How circumstances teach us about glorifying God
Just recently, I learned that I have developed allergy-induced asthma. The cause: an adverse reaction to my constant travel across Ecuador’s vastly diverse altitudes and regions (Coast/Costa, Highlands/Sierra, Amazon/Oriente and Galapagos Islands). The rapid changes from below 0 °C to an extreme 30 °C isquite a shift from the normal temperatures I face.
I’ve been told that my allergy-induced asthma could very well be avoided if I consistently remained in one place at a single altitude. No travel, no rapid change in temperature—this would do my body some good. However, just the thought of remaining stationary in one region causes me to become overwhelmed with panic. I cringe at the thought of how a decision like that would affect the nature of my storytelling and my life in missions.
No part of my life has ever seemed more vital than my need to explore and discover God’s desire for me through service amongst diverse people groups across the Republic of Ecuador.
However, even as I grow to discover the amazing diversity of God’s hand in creation and physically deal with the challenges that it may present, I am growing to become more in-tuned to the call He has placed on my life. I am forever amazed at what He wants to do with and through me, even with my physical challenges.
Today, though I embrace the limitations that asthma aims to have on my life, I don’t accept asthma as the final verdict.
It seems to me that asthma aims to carry more than the mere diagnosis might suggest. Perhaps it’s a cross to bear, of sorts. Sure, the medical explication is sound, but my heart tells me that in dealing with my allergy-induced asthma, I am dealing with a more heightened example of cause and effect here. Perhaps allergy-induced asthma is a larger illustration of Job 33:4, which declares, “The Holy Spirit has made me; the breath of the Almighty gives me life.”
While the very breath I breathe is His, even my ability to enjoy this capacity depends on His strength, not my ability.
Now, I consider my response to having asthma as another important spiritual lesson for me to embrace: a lesson of being honest about what matters. Quite frankly, I am less concerned about my health impediments than I am concerned with telling the truth through narratives by observing and sharing. Being present on location alongside short-term teamsand long-term missionaries that serve with OM Ecuador, together in God’s presence, is a huge calling and responsibility. Sharing testimonies of missionaries in inter-cultural missions with those prospective local missionaries as we mobilise them to serve is an even greater responsibility.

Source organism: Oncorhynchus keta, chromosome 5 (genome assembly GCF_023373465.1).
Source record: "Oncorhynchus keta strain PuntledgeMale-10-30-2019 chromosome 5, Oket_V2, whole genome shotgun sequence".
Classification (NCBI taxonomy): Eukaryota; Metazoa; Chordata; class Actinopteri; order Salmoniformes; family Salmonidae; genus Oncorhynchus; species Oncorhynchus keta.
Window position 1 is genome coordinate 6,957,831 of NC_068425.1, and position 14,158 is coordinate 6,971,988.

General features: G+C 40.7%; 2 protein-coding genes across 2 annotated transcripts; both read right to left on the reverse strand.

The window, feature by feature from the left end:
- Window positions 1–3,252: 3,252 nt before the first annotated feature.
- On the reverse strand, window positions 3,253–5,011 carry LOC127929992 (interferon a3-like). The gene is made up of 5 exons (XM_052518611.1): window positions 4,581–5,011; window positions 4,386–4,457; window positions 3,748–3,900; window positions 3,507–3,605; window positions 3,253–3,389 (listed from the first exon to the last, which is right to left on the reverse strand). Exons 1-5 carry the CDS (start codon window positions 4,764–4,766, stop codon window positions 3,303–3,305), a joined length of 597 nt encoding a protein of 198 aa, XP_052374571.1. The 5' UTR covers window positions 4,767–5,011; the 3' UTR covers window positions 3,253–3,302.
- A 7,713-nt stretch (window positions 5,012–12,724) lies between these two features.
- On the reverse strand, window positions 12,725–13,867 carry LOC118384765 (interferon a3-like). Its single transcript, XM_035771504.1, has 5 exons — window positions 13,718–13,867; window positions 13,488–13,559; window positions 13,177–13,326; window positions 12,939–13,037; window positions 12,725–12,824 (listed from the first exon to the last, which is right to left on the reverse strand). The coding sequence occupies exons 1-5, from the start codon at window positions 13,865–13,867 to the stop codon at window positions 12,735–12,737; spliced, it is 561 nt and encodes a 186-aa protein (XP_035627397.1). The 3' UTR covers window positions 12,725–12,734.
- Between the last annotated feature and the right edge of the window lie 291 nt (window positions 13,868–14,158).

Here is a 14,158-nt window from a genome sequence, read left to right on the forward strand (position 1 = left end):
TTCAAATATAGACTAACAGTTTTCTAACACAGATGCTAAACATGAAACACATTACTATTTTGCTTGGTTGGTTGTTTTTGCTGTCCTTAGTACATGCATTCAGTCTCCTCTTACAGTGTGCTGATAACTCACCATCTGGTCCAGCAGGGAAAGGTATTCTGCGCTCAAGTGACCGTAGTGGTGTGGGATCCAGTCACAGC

For you, my audience, I esteem you in a special way to consider what challenge you’re facing and ask what greater lesson could be behind it.
Ask yourself how you could be growing from a result of undergoing the entire process:
Is there anything valuable screaming at you from the whole experience?
Are you making more of this challenge, or is it making the worst of you?
Is there any way that your life could mean more to anyone else that you know?
Could you pass the lessons you learn on to someone who could possibly benefit from the blessing that all this could mean?
All these questions are ones that I'm appreciating and answering honestly, hopefully, in a way that matters. I am confident that what is to come will be much more vital to my testimony or the testimony of someone else. God has a great way of making these realities happen; after all, it’s His will that I’m seeking to accomplish.
And isn’t that what really matters?